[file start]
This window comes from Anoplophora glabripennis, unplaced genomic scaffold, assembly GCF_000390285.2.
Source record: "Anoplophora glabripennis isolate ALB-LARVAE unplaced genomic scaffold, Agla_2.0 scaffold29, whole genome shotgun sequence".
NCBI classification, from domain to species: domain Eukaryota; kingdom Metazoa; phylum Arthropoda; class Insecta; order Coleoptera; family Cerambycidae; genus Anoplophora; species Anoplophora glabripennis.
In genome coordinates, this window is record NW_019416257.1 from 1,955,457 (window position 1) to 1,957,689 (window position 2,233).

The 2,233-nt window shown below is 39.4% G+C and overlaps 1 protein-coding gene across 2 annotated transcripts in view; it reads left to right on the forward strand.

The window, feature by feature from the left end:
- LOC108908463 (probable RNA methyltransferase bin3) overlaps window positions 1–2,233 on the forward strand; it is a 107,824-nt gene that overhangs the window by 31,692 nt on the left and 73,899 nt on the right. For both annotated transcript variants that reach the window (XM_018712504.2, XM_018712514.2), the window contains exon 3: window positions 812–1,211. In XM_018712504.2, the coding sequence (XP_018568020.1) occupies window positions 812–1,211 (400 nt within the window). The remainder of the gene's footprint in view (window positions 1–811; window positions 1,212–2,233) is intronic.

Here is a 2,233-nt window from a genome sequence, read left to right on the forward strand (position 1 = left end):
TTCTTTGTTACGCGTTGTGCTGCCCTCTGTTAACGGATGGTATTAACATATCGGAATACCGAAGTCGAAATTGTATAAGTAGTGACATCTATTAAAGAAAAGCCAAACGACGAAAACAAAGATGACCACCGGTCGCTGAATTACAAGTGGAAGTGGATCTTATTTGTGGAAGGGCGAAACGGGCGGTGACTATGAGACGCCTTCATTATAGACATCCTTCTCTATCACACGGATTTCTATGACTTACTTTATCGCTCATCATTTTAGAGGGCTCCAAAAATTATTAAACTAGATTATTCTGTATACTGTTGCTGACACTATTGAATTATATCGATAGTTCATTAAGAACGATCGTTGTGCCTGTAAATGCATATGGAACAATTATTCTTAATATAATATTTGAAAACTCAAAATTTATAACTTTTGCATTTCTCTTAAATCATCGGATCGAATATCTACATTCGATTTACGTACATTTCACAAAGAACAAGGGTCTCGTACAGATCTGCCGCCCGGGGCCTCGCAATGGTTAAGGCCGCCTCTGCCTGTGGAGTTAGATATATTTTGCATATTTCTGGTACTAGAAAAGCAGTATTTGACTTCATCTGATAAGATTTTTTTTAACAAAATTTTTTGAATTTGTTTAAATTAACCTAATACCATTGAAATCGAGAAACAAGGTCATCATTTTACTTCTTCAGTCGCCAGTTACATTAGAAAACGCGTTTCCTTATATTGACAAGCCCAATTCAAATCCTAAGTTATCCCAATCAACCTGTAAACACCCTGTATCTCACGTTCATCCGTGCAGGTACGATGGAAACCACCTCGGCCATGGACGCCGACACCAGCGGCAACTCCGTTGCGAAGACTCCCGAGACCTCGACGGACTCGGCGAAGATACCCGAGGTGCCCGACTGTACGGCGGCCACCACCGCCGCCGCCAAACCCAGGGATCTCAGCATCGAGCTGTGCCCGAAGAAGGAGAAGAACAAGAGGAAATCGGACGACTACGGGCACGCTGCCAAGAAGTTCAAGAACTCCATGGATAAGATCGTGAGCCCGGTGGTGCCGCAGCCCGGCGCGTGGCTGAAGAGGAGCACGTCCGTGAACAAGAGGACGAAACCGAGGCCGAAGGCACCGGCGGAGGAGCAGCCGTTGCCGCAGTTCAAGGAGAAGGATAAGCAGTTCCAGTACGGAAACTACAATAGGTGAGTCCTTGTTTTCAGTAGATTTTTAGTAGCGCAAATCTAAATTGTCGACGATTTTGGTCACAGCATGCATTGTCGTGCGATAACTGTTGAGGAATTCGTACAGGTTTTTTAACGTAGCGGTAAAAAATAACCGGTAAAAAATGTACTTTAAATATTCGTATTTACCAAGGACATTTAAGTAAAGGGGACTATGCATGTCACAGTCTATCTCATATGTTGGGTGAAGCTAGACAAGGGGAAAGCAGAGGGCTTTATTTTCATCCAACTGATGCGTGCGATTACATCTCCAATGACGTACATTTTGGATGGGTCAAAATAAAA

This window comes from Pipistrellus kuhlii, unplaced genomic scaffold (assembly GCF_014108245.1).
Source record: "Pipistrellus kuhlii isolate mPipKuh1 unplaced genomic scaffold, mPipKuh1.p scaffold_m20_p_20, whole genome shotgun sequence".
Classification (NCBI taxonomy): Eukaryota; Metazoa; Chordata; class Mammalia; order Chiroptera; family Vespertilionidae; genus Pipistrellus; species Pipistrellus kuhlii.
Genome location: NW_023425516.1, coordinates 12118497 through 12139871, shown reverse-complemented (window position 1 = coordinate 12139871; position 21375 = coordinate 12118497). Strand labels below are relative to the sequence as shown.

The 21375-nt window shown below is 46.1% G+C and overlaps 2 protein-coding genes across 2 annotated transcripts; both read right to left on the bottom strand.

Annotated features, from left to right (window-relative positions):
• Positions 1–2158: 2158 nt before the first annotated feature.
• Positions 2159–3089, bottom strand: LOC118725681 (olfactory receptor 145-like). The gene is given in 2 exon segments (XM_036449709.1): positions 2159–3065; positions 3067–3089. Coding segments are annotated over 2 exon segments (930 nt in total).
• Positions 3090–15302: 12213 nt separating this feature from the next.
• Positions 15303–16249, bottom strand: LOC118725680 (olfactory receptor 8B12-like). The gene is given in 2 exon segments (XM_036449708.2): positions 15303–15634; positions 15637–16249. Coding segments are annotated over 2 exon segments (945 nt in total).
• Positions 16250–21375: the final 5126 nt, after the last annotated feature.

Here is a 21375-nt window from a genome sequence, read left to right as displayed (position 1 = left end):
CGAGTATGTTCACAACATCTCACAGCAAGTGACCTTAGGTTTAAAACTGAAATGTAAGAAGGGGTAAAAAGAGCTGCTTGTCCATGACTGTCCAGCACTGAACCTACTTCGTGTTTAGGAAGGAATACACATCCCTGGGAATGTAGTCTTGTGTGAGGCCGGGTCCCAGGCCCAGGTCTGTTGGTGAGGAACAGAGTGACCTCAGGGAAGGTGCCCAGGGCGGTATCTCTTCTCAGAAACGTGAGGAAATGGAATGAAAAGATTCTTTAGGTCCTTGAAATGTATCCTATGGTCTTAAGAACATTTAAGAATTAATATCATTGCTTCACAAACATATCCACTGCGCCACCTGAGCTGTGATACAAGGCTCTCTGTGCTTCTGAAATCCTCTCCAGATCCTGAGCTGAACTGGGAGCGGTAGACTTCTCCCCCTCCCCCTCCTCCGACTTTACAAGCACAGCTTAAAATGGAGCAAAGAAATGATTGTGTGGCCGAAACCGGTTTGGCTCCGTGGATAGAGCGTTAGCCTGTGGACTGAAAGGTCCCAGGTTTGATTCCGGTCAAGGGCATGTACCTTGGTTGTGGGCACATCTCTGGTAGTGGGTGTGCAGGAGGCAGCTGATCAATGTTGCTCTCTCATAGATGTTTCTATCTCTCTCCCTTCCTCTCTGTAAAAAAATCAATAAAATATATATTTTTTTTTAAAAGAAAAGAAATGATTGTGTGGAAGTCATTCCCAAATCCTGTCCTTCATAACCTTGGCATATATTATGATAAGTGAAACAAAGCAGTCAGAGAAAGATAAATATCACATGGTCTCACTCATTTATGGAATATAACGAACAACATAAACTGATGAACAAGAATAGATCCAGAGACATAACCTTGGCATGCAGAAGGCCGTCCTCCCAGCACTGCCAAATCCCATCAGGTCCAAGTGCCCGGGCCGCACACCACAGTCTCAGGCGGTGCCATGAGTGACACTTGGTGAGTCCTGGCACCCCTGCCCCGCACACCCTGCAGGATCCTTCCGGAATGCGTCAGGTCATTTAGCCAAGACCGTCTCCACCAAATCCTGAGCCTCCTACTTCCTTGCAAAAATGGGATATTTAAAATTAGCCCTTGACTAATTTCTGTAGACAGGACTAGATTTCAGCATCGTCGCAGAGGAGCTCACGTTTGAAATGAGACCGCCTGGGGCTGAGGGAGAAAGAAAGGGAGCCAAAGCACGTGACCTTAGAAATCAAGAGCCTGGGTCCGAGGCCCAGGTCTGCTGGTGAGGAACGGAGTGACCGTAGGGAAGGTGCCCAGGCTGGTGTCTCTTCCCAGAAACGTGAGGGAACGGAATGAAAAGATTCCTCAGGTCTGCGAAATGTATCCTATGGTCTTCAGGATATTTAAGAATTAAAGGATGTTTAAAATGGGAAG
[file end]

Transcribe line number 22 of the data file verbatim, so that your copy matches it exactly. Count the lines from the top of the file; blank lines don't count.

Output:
CGAGTATGTTCACAACATCTCACAGCAAGTGACCTTAGGTTTAAAACTGAAATGTAAGAAGGGGTAAAAAGAGCTGCTTGTCCATGACTGTCCAGCACTGAACCTACTTCGTGTTTAGGAAGGAATACACATCCCTGGGAATGTAGTCTTGTGTGAGGCCGGGTCCCAGGCCCAGGTCTGTTGGTGAGGAACAGAGTGACCTCAGGGAAGGTGCCCAGGGCGGTATCTCTTCTCAGAAACGTGAGGAAATGGAATGAAAAGATTCTTTAGGTCCTTGAAATGTATCCTATGGTCTTAAGAACATTTAAGAATTAATATCATTGCTTCACAAACATATCCACTGCGCCACCTGAGCTGTGATACAAGGCTCTCTGTGCTTCTGAAATCCTCTCCAGATCCTGAGCTGAACTGGGAGCGGTAGACTTCTCCCCCTCCCCCTCCTCCGACTTTACAAGCACAGCTTAAAATGGAGCAAAGAAATGATTGTGTGGCCGAAACCGGTTTGGCTCCGTGGATAGAGCGTTAGCCTGTGGACTGAAAGGTCCCAGGTTTGATTCCGGTCAAGGGCATGTACCTTGGTTGTGGGCACATCTCTGGTAGTGGGTGTGCAGGAGGCAGCTGATCAATGTTGCTCTCTCATAGATGTTTCTATCTCTCTCCCTTCCTCTCTGTAAAAAAATCAATAAAATATATATTTTTTTTTAAAAGAAAAGAAATGATTGTGTGGAAGTCATTCCCAAATCCTGTCCTTCATAACCTTGGCATATATTATGATAAGTGAAACAAAGCAGTCAGAGAAAGATAAATATCACATGGTCTCACTCATTTATGGAATATAACGAACAACATAAACTGATGAACAAGAATAGATCCAGAGACATAACCTTGGCATGCAGAAGGCCGTCCTCCCAGCACTGCCAAATCCCATCAGGTCCAAGTGCCCGGGCCGCACACCACAGTCTCAGGCGGTGCCATGAGTGACACTTGGTGAGTCCTGGCACCCCTGCCCCGCACACCCTGCAGGATCCTTCCGGAATGCGTCAGGTCATTTAGCCAAGACCGTCTCCACCAAATCCTGAGCCTCCTACTTCCTTGCAAAAATGGGATATTTAAAATTAGCCCTTGACTAATTTCTGTAGACAGGACTAGATTTCAGCATCGTCGCAGAGGAGCTCACGTTTGAAATGAGACCGCCTGGGGCTGAGGGAGAAAGAAAGGGAGCCAAAGCACGTGACCTTAGAAATCAAGAGCCTGGGTCCGAGGCCCAGGTCTGCTGGTGAGGAACGGAGTGACCGTAGGGAAGGTGCCCAGGCTGGTGTCTCTTCCCAGAAACGTGAGGGAACGGAATGAAAAGATTCCTCAGGTCTGCGAAATGTATCCTATGGTCTTCAGGATATTTAAGAATTAAAGGATGTTTAAAATGGGAAG